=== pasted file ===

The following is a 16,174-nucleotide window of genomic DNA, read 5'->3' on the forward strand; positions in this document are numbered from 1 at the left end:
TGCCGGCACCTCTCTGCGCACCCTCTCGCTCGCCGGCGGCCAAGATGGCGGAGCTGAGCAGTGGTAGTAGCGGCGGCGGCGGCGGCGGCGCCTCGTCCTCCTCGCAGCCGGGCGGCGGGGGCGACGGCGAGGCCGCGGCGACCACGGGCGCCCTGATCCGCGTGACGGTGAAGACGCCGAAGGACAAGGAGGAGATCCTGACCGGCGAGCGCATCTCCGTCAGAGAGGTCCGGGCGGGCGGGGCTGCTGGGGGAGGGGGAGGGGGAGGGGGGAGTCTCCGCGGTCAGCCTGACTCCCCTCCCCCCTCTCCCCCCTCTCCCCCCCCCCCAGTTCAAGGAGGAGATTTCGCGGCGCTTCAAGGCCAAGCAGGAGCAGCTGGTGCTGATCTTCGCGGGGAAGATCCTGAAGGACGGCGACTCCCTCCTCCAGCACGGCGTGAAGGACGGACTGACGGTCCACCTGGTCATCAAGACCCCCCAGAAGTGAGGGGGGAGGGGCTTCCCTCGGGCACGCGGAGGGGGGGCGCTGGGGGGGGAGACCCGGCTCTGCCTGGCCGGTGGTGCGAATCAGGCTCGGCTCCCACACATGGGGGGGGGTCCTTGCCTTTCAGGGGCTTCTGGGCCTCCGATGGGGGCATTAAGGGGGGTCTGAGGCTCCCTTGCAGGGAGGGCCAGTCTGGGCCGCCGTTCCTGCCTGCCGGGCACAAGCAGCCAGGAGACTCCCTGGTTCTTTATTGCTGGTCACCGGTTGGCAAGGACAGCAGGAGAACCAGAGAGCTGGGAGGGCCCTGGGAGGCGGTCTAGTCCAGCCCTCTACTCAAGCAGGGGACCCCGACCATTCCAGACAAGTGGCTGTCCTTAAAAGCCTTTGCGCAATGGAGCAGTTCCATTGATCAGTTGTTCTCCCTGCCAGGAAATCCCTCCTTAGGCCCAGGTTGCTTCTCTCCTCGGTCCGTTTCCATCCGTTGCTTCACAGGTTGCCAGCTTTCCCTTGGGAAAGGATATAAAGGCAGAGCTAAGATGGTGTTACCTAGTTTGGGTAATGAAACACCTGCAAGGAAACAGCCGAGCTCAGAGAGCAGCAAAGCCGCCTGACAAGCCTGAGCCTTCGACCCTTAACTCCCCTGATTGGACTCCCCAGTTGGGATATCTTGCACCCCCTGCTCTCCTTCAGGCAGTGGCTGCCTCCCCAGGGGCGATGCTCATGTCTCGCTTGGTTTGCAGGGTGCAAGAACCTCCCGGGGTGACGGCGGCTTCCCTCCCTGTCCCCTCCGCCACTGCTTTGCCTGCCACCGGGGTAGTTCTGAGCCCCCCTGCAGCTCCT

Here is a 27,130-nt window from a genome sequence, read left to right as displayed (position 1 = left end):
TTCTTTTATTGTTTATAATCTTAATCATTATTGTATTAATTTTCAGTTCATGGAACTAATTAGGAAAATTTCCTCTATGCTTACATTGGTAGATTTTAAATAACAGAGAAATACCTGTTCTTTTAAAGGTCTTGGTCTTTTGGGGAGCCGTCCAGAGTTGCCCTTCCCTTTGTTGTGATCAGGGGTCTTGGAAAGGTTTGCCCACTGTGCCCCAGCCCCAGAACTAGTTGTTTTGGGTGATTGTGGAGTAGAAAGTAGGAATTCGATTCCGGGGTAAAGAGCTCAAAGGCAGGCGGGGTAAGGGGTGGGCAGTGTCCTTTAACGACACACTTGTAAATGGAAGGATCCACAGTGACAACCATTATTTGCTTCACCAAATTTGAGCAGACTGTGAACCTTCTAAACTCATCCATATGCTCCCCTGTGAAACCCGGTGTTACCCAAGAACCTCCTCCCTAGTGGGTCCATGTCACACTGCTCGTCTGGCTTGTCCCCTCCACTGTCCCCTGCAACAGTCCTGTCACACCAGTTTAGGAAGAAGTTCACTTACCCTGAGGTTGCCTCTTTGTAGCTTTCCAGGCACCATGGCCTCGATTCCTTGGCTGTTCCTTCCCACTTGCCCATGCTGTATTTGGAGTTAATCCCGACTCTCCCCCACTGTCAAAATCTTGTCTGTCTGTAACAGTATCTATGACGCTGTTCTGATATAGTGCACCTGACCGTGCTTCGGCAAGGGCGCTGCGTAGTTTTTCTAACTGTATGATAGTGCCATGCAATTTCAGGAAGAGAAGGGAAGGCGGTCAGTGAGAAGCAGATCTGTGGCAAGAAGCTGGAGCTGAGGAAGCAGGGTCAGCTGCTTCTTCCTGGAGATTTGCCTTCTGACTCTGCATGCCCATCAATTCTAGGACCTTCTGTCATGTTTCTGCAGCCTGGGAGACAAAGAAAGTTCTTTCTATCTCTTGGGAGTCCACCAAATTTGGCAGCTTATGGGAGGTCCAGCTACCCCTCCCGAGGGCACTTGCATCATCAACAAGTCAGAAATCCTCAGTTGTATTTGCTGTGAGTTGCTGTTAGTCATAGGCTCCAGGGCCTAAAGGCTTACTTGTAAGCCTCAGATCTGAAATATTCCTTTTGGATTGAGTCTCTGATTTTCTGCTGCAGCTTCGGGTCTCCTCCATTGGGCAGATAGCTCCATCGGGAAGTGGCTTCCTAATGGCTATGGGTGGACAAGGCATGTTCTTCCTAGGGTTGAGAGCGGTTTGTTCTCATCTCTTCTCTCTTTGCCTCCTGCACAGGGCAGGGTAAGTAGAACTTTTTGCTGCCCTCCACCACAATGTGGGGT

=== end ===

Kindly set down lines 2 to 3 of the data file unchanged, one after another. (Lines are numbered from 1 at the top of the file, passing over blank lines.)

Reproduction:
TGCCGGCACCTCTCTGCGCACCCTCTCGCTCGCCGGCGGCCAAGATGGCGGAGCTGAGCAGTGGTAGTAGCGGCGGCGGCGGCGGCGGCGCCTCGTCCTCCTCGCAGCCGGGCGGCGGGGGCGACGGCGAGGCCGCGGCGACCACGGGCGCCCTGATCCGCGTGACGGTGAAGACGCCGAAGGACAAGGAGGAGATCCTGACCGGCGAGCGCATCTCCGTCAGAGAGGTCCGGGCGGGCGGGGCTGCTGGGGGAGGGGGAGGGGGAGGGGGGAGTCTCCGCGGTCAGCCTGACTCCCCTCCCCCCTCTCCCCCCTCTCCCCCCCCCCCAGTTCAAGGAGGAGATTTCGCGGCGCTTCAAGGCCAAGCAGGAGCAGCTGGTGCTGATCTTCGCGGGGAAGATCCTGAAGGACGGCGACTCCCTCCTCCAGCACGGCGTGAAGGACGGACTGACGGTCCACCTGGTCATCAAGACCCCCCAGAAGTGAGGGGGGAGGGGCTTCCCTCGGGCACGCGGAGGGGGGGCGCTGGGGGGGGAGACCCGGCTCTGCCTGGCCGGTGGTGCGAATCAGGCTCGGCTCCCACACATGGGGGGGGGTCCTTGCCTTTCAGGGGCTTCTGGGCCTCCGATGGGGGCATTAAGGGGGGTCTGAGGCTCCCTTGCAGGGAGGGCCAGTCTGGGCCGCCGTTCCTGCCTGCCGGGCACAAGCAGCCAGGAGACTCCCTGGTTCTTTATTGCTGGTCACCGGTTGGCAAGGACAGCAGGAGAACCAGAGAGCTGGGAGGGCCCTGGGAGGCGGTCTAGTCCAGCCCTCTACTCAAGCAGGGGACCCCGACCATTCCAGACAAGTGGCTGTCCTTAAAAGCCTTTGCGCAATGGAGCAGTTCCATTGATCAGTTGTTCTCCCTGCCAGGAAATCCCTCCTTAGGCCCAGGTTGCTTCTCTCCTCGGTCCGTTTCCATCCGTTGCTTCACAGGTTGCCAGCTTTCCCTTGGGAAAGGATATAAAGGCAGAGCTAAGATGGTGTTACCTAGTTTGGGTAATGAAACACCTGCAAGGAAACAGCCGAGCTCAGAGAGCAGCAAAGCCGCCTGACAAGCCTGAGCCTTCGACCCTTAACTCCCCTGATTGGACTCCCCAGTTGGGATATCTTGCACCCCCTGCTCTCCTTCAGGCAGTGGCTGCCTCCCCAGGGGCGATGCTCATGTCTCGCTTGGTTTGCAGGGTGCAAGAACCTCCCGGGGTGACGGCGGCTTCCCTCCCTGTCCCCTCCGCCACTGCTTTGCCTGCCACCGGGGTAGTTCTGAGCCCCCCTGCAGCTCCT

Here is a 27,130-nt window from a genome sequence, read left to right as displayed (position 1 = left end):